Stream: Beginner Questions

Topic: ✔ Proving a mutex


view this post on Zulip suhr (Oct 26 2021 at 07:56):

Inspired by https://martin.kleppmann.com/2019/09/14/strange-loop-isabelle.html and https://www.microsoft.com/en-us/research/publication/tla-proofs/, I made an attempt to prove a Peterson mutex.

It did not go too far: https://gist.github.com/suhr/c13d89be9110b6c3ac8a0ffdfd422735

I'm really impressed how far you can go by just applying sledgehammer everywhere. But you can only go so far doing so.

My question is: how do you approach proving problems like this? For tiny problems proving is easy: you can always apply substitutions and rules directly if you need to. But in the case of bigger problems, definitions are rather large to substitute them into every lemma.

I would also greatly appreciate any help on this particular problem.

view this post on Zulip Katharina Kreuzer (Oct 26 2021 at 08:28):

You could try to find statements that help you on your way to your final proof, eg:

lemma "show_this_statement"
proof (induct t)
case base -- this is you base case of your data type, eg "case 0" for t::nat
    show ?thesis by ...
next
case step --this is your induction step, eg "case (Suc t)" for t::nat
    have "some_more_statements" by ...
    then show ?thesis by ...
qed

You can have as many proof-steps as you like in Isar-style proofs.
Does this help? (I don't know what exactly you want to prove)

view this post on Zulip suhr (Oct 26 2021 at 09:15):

The lemma I actually want to prove is the following

lemma flag_inv:
  assumes sp: "spec m"
  and dom: "i ∈ {0,1}"
  shows "pc (m t) i ∈ {a2, a3a, a3b, cs} ⟶ flag (m t) i"

It is an invariant about all possible behaviors of the specified system. What is basically says is that if a process i is in one of the given states, then the flag for a given process is set.

System behaviors are modeled as functions nat ⇒ state, returning the system state in a given moment of time. Predicate init defines the
state at the moment of time equal to zero, while relation nxt defines how the state m t is related to state m (Suc t).

Lemmas same_flag, flag_a2 and flag_a3a are actually auxiliary lemmas for proving flag_inv. The problem is, I got stuck at flag_a3a.

Proofs generated by sledgehammer for same_flag and flag_a2 invoke an SMT solver, even though the definitions are mostly using just logic and equality. I suspect that my way to define things might make things harder than they should be, but I don't know how to diagnose it.

view this post on Zulip Katharina Kreuzer (Oct 26 2021 at 09:21):

Most of the statements the smt solver and metis use are all your definitions (*_def). Without these definitions, the system cannot know what to reason about. What happens, if you hand in all those definitions by hand?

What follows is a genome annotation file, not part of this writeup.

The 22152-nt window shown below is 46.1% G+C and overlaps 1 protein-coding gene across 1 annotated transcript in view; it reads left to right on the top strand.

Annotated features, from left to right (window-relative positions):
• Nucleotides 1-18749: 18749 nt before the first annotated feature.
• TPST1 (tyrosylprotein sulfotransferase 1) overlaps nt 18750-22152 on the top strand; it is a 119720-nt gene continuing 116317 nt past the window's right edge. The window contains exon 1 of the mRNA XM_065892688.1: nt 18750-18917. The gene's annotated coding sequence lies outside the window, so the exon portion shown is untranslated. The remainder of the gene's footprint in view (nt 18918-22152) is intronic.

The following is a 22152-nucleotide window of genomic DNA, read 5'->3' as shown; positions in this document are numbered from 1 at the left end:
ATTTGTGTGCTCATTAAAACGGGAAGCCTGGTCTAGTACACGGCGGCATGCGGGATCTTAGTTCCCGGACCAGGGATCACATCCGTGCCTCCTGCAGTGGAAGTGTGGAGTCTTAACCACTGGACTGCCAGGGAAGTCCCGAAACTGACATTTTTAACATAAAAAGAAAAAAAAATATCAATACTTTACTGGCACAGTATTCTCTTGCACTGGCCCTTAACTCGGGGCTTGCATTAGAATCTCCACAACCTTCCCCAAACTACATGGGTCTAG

Either by using ... or you could try what happens if you say something like apply (auto simp add: ...)

view this post on Zulip suhr (Oct 28 2021 at 04:51):

I figured out two lemmas, that seem to be quite useful. But now I have a different problem:

lemma ninv_next:
  assumes sp: "spec m"
  and refl: "∀s. P s s"
  and st: "∀s s'. ∀i ∈ {0,1}. (nall i s s' ⟶ P s s')"
shows "P (m t) (m (Suc t))"
  using sp refl st spec_def nxt_def by metis

lemma same_flag:
  assumes sp: "spec m"
  and dom: "i ∈ {0,1}"
  shows "pc (m t) i ∈ {a1,a4} ∨ flag (m t) i = flag(m (Suc t)) i" (is ?thesis)
proof -
  let "?P" = "λj s s'. pc s j ∈ {a1,a4} ∨ flag s j = flag s' j"
  have refl: "∀s. ?P i s s" by auto
  have st: "∀s s'. ∀j ∈ {0,1}. (nall j s s' ⟶ ?P j s s')"
    using dom nall_def  n0_def n1_def n2_def n3a_def n3b_def n4_def ncs_def
    by auto
  show ?thesis using sp dom refl st ninv_next sorry
qed

Even though ?P i satisfies both refl and st, for some reason I can't derive the conclusion that ?P i (m t) (m (Suc t)).

view this post on Zulip Mathias Fleury (Oct 28 2021 at 05:00):

In st, it should be ?P i instead of ?P j right?

Otherwise, from the distance, that looks like finding the right instantiation for P fails. Try ninv_next[of _ "?P i"] instead of ninv_next. At least that could help you going forward. in finding the issue.

view this post on Zulip suhr (Oct 28 2021 at 05:04):

Yes, this indeed helps. Thanks!

view this post on Zulip suhr (Oct 28 2021 at 06:19):

Is there a way to abbreviate using nall_def n0_def n1_def n2_def n3a_def n3b_def n4_def ncs_def into something like using defs?

view this post on Zulip Mathias Fleury (Oct 28 2021 at 06:27):

lemmas defs = nall_def n0_def n1_def n2_def n3a_def n3b_def n4_def ncs_def

but it is not clear if this is really a good idea

view this post on Zulip Notification Bot (Nov 14 2021 at 13:31):

suhr has marked this topic as resolved.


Last updated: Sep 25 2022 at 23:25 UTC